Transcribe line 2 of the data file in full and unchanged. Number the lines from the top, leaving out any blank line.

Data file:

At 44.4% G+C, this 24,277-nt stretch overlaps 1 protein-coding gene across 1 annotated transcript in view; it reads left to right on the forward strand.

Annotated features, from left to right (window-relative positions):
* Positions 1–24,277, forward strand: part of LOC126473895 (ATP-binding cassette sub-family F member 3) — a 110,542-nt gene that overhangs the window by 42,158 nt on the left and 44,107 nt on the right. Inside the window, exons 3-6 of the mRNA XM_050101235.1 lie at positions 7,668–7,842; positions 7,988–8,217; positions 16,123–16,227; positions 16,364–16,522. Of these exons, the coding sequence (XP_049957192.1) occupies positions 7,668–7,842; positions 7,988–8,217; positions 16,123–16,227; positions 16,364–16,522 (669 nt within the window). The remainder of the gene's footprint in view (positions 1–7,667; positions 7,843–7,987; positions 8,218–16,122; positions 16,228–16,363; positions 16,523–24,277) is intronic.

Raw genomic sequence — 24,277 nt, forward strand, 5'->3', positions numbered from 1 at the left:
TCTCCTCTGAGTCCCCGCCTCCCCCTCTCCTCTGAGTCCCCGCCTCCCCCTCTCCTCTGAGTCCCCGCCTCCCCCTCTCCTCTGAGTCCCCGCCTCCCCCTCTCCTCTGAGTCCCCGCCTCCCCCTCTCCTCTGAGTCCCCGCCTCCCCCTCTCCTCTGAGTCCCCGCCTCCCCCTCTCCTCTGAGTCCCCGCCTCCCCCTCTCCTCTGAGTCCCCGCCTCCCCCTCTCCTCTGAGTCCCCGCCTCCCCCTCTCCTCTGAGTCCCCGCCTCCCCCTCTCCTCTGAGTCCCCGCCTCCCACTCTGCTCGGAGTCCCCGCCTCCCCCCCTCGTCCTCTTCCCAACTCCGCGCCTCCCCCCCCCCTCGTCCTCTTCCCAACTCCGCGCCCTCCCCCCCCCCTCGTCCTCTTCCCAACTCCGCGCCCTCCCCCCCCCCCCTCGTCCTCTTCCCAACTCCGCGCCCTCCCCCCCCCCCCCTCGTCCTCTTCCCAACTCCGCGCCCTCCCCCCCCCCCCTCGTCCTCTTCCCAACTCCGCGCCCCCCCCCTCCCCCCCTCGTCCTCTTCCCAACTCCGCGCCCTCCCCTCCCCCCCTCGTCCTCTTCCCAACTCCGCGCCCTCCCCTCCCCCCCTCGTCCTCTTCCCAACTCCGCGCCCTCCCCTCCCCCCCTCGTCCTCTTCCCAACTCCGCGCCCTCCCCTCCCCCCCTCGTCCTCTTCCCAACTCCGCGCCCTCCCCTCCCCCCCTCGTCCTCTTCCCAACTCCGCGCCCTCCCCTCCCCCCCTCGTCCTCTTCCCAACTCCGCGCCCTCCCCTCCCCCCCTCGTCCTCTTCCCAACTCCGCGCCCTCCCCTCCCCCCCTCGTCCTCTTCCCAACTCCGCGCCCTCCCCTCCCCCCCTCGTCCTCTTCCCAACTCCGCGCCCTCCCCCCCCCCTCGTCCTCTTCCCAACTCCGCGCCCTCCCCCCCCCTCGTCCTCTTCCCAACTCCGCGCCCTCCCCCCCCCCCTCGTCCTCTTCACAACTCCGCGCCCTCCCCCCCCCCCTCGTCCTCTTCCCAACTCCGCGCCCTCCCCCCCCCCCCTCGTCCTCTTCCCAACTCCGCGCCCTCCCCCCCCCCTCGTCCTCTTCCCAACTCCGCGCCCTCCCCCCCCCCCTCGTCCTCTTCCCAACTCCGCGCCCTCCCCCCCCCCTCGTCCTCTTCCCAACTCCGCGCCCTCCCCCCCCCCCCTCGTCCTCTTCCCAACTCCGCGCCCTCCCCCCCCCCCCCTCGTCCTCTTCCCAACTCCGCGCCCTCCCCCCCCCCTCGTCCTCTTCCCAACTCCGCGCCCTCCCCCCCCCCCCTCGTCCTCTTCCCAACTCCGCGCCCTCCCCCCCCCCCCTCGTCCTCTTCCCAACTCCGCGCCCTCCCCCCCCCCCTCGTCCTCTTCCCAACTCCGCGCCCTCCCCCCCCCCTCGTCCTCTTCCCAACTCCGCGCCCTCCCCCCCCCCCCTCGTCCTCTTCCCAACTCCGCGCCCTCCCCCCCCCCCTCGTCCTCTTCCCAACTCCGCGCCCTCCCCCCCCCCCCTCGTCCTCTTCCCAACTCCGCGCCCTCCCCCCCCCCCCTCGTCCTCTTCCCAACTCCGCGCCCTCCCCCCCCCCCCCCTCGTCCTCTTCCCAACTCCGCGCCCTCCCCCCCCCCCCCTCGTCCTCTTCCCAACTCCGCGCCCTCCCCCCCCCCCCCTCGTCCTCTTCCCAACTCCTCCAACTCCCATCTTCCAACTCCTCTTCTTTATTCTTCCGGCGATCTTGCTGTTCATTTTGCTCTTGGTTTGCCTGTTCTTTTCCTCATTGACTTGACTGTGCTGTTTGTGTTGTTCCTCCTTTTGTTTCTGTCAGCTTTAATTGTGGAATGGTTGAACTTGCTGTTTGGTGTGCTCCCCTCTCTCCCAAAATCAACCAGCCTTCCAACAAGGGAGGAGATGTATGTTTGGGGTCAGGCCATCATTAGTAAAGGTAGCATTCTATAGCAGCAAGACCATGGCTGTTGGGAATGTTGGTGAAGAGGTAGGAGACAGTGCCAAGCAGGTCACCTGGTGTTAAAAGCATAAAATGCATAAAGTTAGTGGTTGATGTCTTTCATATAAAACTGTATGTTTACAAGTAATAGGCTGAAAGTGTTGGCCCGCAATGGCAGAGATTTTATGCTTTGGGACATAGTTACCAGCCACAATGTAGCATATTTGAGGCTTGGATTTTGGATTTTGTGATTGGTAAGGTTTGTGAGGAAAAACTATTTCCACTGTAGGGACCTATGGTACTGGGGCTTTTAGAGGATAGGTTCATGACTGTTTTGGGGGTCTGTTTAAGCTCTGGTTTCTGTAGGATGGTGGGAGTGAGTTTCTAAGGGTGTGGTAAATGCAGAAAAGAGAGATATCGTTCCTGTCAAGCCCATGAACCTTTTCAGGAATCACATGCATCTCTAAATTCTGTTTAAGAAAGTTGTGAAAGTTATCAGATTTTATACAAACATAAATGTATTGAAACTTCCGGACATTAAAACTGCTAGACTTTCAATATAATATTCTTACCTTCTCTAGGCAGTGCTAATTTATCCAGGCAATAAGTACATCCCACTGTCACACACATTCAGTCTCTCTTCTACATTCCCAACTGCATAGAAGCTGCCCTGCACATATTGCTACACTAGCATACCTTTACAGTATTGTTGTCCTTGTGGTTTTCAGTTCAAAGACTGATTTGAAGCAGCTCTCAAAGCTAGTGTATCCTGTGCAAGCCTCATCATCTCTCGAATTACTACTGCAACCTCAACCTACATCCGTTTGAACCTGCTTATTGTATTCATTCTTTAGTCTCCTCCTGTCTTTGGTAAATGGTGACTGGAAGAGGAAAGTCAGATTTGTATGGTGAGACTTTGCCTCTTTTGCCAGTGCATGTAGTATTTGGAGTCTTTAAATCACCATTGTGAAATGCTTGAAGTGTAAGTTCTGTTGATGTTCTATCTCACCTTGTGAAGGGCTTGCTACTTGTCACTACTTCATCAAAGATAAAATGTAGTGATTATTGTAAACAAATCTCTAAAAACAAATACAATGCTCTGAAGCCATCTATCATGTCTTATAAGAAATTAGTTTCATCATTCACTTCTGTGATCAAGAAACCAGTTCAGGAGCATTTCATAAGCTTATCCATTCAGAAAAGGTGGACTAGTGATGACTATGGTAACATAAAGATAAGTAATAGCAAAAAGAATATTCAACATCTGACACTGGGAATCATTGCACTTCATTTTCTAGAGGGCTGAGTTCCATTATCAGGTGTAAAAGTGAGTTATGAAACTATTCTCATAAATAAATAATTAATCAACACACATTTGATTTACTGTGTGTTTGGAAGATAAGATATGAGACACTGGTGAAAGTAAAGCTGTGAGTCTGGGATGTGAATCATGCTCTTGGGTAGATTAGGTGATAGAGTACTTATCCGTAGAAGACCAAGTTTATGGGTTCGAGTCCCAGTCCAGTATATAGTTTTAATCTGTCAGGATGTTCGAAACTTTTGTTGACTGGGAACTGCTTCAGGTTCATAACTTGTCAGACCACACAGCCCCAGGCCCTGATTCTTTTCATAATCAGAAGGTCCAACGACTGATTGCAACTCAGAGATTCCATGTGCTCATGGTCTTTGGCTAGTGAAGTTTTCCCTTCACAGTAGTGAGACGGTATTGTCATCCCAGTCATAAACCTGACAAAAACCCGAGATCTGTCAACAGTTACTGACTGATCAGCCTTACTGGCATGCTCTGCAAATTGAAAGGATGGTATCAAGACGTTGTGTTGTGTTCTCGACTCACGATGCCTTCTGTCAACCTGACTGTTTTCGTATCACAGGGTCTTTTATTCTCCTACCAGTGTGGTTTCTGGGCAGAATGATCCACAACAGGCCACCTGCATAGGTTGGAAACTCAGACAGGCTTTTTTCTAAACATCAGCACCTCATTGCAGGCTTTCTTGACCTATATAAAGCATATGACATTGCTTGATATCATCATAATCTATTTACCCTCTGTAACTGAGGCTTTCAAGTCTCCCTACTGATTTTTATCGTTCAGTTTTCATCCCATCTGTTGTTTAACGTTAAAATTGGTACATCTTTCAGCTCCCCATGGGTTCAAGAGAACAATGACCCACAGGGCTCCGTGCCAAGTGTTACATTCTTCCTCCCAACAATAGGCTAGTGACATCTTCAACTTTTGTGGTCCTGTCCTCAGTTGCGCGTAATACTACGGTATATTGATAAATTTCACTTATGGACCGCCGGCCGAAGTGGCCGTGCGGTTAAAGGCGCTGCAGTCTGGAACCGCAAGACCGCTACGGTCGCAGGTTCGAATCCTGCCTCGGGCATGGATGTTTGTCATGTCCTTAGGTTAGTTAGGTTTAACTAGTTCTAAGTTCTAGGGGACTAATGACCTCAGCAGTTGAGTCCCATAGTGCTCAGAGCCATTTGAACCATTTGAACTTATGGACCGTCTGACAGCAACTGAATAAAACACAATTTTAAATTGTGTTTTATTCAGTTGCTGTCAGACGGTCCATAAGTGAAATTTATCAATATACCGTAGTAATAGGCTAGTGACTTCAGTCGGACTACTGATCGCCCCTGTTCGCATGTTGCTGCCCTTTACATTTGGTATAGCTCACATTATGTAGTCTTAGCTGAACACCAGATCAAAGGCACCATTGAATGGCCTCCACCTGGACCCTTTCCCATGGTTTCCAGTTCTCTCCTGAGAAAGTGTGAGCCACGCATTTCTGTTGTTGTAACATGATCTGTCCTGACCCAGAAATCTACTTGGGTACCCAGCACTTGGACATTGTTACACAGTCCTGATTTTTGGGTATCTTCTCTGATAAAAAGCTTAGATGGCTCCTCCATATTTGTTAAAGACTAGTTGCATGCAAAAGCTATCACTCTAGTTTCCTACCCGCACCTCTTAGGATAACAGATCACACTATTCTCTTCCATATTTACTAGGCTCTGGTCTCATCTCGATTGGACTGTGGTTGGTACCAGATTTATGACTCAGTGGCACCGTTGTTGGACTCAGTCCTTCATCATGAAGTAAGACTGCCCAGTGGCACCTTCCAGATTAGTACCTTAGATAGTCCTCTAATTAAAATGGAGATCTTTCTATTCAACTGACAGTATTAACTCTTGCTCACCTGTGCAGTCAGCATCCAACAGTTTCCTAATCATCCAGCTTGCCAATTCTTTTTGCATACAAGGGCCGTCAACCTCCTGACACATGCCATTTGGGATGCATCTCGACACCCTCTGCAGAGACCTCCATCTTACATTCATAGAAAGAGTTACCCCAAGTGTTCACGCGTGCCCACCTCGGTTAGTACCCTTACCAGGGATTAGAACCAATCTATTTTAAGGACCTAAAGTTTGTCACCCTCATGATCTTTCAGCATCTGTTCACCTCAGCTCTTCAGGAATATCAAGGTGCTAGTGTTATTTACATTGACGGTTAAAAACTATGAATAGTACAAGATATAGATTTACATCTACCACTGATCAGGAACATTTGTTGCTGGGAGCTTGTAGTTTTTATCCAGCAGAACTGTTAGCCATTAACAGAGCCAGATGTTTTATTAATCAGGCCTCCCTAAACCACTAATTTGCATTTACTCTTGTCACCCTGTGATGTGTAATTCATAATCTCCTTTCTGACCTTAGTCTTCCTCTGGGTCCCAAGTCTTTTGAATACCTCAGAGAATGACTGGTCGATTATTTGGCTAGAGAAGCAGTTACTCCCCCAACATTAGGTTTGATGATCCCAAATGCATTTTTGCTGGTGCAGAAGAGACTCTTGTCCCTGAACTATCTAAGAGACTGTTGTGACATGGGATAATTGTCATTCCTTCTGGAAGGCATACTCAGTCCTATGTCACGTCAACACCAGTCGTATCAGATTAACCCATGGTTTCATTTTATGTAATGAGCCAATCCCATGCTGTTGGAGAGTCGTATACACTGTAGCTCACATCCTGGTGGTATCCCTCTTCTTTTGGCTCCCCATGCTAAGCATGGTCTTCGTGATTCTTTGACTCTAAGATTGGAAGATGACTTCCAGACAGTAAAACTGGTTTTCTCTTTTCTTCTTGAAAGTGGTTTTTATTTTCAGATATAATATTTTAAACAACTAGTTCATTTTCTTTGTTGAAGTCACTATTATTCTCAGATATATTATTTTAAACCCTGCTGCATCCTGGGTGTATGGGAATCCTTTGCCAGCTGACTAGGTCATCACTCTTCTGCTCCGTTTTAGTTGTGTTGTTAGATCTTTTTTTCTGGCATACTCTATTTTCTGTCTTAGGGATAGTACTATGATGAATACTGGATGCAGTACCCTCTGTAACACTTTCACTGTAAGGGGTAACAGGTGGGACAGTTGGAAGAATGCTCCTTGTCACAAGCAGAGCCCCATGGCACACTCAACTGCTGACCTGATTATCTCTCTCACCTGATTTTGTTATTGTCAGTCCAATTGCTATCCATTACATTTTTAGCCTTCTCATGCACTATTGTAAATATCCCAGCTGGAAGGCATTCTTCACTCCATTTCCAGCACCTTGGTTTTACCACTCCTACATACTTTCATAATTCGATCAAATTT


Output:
Annotated features, from left to right (window-relative positions):